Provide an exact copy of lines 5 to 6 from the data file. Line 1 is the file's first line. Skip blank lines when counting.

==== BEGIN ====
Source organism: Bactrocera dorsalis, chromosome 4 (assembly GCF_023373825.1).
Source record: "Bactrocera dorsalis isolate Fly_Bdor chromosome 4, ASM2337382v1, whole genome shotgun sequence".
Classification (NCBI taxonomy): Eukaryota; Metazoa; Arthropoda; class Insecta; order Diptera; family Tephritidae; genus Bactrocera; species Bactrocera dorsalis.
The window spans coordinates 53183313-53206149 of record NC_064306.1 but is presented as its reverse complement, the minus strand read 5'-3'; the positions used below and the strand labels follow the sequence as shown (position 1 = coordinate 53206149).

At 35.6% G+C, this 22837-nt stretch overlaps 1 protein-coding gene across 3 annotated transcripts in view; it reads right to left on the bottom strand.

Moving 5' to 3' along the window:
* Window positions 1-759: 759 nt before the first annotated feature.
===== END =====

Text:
At 35.6% G+C, this 22837-nt stretch overlaps 1 protein-coding gene across 3 annotated transcripts in view; it reads right to left on the bottom strand.

Moving 5' to 3' along the window: